Additionally, Farm Aid's online silent auction launched today with exclusive trips and artist-signed memorabilia, including several "from the vault" guitars and prints from previous Farm Aid festivals. The online auction can be accessed at farmaid.org/auction until Friday, Oct. 9. All proceeds will benefit the organization. Sponsors of this year's event include ButcherBox, Farmer Focus, Pete and Gerry's Organic Eggs, and Horizon Organic. Stories of sponsors' farmer suppliers were also featured in the festival. Farm Aid 2020 On the Road aired on FarmAid.org, YouTube, and AXS TV, as well as on SiriusXM's Willie's Roadhouse (channel 59) and Dave Matthews Band Radio (channel 30). The program will be available for viewing in its entirety for the next five days on farmaid.org. Farm Aid's mission is to build a vibrant, family farm-centered system of agriculture in America. Farm Aid artists and board members Willie Nelson, Neil Young, John Mellencamp and Dave Matthews host an annual festival to raise funds to support Farm Aid's work with family farmers and to inspire people to choose family farm food. For more than 30 years, Farm Aid, with the support of the artists who contribute their performances each year, has raised nearly $60 million to support programs that help farmers thrive, expand the reach of the Good Food Movement, take action to change the dominant system of industrial agriculture and promote food from family farms.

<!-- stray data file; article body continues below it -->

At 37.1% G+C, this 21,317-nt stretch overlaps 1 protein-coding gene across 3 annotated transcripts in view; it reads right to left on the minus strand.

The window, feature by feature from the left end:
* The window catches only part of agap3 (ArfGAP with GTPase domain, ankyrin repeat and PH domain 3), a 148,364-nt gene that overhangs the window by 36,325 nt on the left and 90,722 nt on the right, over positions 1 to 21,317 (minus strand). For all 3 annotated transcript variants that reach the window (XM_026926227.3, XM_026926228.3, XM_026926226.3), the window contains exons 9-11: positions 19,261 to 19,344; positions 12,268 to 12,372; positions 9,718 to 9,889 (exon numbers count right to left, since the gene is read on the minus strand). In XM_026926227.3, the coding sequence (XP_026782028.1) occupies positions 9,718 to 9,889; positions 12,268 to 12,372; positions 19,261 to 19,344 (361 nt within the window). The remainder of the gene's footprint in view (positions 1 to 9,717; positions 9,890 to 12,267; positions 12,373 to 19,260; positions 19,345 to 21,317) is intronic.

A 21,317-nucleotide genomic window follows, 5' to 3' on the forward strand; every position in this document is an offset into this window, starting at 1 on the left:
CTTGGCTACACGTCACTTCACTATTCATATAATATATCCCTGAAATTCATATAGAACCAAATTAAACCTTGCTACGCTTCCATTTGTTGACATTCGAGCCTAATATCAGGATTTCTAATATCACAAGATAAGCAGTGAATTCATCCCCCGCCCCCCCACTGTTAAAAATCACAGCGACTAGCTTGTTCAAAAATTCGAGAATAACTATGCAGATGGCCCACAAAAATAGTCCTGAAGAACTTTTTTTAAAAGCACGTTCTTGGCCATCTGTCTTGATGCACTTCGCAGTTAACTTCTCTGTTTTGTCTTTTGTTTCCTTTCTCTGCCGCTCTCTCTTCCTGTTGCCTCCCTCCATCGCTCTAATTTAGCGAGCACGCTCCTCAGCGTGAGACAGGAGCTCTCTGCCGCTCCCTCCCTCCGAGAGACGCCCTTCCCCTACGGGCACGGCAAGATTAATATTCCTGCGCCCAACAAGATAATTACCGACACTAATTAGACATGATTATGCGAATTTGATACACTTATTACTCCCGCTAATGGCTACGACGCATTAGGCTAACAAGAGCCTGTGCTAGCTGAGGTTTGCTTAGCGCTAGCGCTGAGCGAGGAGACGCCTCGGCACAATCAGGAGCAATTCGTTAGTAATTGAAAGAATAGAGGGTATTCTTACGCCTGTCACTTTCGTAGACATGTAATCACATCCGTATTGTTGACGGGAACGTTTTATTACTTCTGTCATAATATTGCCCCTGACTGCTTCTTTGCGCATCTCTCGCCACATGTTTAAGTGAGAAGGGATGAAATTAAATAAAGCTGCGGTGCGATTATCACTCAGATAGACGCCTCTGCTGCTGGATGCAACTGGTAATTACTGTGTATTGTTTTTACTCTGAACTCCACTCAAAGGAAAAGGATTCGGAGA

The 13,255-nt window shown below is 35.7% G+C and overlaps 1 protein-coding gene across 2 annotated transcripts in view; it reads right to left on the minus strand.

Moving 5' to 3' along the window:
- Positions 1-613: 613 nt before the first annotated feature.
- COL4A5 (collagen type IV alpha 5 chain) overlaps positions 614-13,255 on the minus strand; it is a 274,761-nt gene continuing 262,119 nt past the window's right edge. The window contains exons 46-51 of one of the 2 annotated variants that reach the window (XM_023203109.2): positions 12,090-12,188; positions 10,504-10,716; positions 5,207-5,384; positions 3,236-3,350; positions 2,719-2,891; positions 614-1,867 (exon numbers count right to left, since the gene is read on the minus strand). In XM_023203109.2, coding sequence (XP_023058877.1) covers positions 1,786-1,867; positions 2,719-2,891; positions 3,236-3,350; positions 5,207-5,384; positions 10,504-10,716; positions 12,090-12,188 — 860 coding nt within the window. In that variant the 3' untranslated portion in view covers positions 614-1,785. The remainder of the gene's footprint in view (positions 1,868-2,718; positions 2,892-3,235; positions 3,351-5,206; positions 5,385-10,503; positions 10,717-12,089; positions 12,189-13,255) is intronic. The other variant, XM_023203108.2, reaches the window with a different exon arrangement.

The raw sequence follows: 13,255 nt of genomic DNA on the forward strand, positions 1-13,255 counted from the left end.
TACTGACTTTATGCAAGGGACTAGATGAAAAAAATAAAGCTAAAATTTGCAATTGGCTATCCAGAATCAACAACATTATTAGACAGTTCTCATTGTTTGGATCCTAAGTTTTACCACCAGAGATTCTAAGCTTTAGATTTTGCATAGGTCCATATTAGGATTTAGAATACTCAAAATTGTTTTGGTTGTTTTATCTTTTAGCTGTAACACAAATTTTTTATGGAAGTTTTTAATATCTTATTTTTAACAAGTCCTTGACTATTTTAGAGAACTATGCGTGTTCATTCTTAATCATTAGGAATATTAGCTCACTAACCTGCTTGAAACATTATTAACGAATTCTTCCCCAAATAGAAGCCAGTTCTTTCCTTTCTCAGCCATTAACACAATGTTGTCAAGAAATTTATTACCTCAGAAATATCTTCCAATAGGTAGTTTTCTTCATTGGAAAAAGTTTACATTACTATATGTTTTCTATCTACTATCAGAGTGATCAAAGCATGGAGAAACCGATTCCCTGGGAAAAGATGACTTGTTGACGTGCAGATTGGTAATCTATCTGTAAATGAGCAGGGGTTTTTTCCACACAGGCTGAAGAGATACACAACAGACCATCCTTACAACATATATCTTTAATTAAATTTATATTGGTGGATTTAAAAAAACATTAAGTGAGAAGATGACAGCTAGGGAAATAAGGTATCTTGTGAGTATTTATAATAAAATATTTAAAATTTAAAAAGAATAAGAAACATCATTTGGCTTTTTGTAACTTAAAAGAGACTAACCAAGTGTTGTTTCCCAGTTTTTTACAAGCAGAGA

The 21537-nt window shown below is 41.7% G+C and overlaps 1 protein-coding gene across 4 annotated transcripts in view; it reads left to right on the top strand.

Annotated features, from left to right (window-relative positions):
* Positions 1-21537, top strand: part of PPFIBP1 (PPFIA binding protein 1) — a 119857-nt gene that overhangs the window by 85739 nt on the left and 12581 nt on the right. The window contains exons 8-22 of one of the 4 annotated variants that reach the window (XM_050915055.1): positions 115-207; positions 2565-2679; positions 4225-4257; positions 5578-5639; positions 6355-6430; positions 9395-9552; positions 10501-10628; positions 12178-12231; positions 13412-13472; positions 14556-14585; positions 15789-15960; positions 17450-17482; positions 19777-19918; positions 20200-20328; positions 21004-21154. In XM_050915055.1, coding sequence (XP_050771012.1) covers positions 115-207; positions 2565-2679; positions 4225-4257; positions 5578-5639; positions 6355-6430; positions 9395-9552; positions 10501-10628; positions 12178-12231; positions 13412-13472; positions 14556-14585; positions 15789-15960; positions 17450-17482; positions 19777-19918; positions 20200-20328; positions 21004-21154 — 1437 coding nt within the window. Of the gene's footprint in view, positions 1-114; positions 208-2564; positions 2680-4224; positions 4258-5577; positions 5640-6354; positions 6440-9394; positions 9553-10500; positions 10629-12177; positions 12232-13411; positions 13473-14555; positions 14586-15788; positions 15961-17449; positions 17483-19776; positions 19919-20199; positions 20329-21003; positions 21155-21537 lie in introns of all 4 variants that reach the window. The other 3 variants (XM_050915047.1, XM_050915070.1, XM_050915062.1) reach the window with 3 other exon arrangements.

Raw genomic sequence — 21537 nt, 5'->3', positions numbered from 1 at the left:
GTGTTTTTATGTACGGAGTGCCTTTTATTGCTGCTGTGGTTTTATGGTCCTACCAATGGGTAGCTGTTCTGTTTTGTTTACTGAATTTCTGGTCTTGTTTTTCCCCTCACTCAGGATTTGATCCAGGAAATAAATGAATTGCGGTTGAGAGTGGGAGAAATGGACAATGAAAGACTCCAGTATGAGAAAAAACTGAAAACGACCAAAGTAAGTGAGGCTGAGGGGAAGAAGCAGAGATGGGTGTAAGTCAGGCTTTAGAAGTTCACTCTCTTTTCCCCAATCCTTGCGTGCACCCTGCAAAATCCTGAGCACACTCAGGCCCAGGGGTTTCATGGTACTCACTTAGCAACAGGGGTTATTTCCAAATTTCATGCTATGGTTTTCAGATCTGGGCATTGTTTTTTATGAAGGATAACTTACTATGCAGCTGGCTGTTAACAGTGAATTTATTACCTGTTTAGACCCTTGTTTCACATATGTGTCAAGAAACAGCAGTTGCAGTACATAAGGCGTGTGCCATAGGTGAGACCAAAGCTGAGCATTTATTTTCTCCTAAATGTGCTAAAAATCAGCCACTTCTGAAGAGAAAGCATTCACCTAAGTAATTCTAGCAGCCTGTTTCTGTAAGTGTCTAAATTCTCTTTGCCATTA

Wednesday, September 23, 2020

    Velázquez, Chabot Introduce Resolution In Honor of National Small Business Week